When kids are first learning to read, we teach them their letters, the sounds associated with those letters, which we call phonemic awareness and...

When kids are first learning to read, we teach them their letters, the sounds associated with those letters, which we call phonemic awareness and in many cases we teach words as whole units or sight words. Soon sentence structure is taught and increasingly more complex sentences are introduced. During this process, kids are grasping these lessons at many different levels and mastering these skills at varying paces. The teaching continues on. Before long, reading becomes a means to an end.

Students are expected to read and extract meaning. They have transitioned from learning to read to reading to learn. For many this transition is effortless and happens organically. However, some students require a bit more intentional training and still others need the process of comprehension completely revealed to them.

I believe many of our struggling students need this process to be explicitly taught and that is why so many do not have either the ability to comprehend or any interest in reading. Therefore, they quite quickly lose pace with their peers and fall critically behind.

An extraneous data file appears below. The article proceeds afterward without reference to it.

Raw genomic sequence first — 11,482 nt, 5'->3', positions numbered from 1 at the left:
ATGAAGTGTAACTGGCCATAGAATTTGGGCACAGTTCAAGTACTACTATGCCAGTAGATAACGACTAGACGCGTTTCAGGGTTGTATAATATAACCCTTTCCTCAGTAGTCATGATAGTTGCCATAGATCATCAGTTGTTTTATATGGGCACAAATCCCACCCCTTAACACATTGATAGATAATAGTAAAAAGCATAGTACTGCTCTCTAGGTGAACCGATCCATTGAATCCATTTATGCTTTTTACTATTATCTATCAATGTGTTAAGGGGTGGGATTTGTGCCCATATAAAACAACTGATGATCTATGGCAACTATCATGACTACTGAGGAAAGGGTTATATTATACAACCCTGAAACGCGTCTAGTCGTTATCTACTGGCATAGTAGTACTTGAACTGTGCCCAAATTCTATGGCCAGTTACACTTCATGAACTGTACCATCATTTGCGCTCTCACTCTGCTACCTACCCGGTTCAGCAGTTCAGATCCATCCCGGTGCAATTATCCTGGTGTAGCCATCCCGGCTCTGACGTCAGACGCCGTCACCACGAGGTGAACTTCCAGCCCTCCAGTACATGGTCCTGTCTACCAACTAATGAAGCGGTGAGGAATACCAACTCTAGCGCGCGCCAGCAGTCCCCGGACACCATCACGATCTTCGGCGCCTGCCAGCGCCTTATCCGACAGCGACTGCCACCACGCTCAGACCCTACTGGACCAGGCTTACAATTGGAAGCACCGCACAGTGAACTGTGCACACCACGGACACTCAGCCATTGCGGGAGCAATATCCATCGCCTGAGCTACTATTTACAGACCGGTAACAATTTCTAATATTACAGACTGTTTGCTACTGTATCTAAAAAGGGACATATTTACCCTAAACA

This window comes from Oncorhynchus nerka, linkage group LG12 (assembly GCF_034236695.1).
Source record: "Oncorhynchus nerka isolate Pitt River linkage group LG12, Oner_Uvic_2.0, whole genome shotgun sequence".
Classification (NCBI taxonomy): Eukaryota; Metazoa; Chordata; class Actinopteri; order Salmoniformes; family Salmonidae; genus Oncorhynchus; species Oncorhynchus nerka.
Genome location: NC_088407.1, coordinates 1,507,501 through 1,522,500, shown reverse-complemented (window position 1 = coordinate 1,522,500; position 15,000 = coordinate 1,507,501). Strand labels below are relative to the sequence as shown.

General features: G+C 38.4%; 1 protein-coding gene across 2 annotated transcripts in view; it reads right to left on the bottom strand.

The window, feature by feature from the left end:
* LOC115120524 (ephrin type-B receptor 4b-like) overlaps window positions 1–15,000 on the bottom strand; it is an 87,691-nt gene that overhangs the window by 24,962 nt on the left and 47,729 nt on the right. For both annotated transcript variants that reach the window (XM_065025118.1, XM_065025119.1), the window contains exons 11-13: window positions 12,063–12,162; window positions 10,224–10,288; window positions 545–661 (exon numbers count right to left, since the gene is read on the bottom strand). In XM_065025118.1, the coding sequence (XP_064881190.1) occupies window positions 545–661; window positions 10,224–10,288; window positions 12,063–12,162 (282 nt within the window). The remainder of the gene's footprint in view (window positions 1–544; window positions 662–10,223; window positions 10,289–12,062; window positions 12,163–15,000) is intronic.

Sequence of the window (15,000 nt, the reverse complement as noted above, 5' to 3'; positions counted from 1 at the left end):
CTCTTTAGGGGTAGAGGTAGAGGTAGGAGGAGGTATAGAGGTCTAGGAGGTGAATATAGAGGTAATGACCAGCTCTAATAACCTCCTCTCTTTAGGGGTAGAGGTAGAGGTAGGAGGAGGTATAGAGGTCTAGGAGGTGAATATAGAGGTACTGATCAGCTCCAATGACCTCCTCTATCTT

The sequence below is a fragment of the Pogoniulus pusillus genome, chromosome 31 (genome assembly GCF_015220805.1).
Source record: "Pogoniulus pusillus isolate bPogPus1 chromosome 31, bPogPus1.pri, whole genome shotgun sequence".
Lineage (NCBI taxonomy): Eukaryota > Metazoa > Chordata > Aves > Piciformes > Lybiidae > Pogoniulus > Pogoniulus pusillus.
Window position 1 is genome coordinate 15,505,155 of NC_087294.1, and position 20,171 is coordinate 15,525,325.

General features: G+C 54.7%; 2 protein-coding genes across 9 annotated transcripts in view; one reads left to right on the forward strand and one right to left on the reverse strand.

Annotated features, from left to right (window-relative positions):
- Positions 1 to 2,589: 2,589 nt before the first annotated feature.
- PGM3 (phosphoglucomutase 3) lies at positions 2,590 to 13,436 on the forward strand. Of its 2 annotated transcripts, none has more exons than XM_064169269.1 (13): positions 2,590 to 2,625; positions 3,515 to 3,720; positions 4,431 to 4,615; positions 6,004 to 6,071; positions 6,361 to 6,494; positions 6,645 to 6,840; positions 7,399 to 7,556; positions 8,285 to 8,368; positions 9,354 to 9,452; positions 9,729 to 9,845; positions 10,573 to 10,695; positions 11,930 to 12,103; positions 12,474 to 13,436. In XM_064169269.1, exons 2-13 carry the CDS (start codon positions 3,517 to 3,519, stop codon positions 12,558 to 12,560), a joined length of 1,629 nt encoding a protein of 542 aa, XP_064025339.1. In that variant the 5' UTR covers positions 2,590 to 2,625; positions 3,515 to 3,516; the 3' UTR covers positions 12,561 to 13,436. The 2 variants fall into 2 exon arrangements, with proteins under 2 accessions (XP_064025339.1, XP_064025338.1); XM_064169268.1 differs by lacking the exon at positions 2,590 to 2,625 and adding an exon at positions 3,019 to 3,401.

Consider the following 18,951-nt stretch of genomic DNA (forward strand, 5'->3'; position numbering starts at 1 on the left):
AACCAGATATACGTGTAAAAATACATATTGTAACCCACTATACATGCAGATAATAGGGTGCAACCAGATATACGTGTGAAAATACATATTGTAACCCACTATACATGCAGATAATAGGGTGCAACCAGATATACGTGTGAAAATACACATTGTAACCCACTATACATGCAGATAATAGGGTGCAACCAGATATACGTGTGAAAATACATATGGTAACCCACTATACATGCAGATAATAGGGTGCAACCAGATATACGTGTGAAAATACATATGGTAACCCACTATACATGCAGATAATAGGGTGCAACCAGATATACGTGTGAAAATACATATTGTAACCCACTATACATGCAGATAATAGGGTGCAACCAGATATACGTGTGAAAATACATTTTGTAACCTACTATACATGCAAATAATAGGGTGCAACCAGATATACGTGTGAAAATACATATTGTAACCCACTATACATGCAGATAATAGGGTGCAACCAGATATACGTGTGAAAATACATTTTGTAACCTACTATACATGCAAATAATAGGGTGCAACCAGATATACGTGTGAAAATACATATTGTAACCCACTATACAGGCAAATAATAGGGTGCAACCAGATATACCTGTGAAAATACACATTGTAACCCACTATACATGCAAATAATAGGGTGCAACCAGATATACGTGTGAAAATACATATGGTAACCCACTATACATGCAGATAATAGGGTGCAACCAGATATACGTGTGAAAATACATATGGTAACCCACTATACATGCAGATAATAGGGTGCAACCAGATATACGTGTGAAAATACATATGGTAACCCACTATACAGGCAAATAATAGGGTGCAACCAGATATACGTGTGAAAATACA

However, there is even more I believe effects our student's previous successes and current struggles.

To further ensure success, we must know our students and how they learn best. Simply speaking, we must know whether they are auditory, visual, tactile, or kinesthetic learners. This can be assessed with any number of free online assessments. The information can be as eye opening for the student as the teacher. It is a great beginning of the year activity. Once this information has been discovered, the teacher can tailor his or her teaching to meet the needs of all students.

Another important bit of information is knowing their learning history. We must know how they see themselves as a reader. As a learner.

Each of our students comes to us with a school history. The experiences they have had begun to create their view of themselves as learners. This can either contribute to an increased self-confidence or a confirmation of incompetence.

Knowing this information will allow us to provide our students with either challenging reading comprehensions texts and activities or activities and texts geared towards building confidence.

Often teachers get so bogged down with the pressures on them to get struggling kids up to speed that we forget the child.

I believe by assessing their school history, opinion of themselves as learners and their learning styles, we can then proceed with a systematic informed and student-centered approach.

Once these assessments have been completed, students are ready to be shown how to take the words on the page and extract meaning. That is where teaching the six reading comprehension strategies come into play. Different techniques can be used to reach each student and present the strategies in a way that each student can experience success.

Presenting the six strategies must be done with care, preparation and a lot of modeling. This will also help all students slowly begin to understand the intensive internal dialogue that takes place when all good readers read.



Source by Mindy B Squillace, MEd

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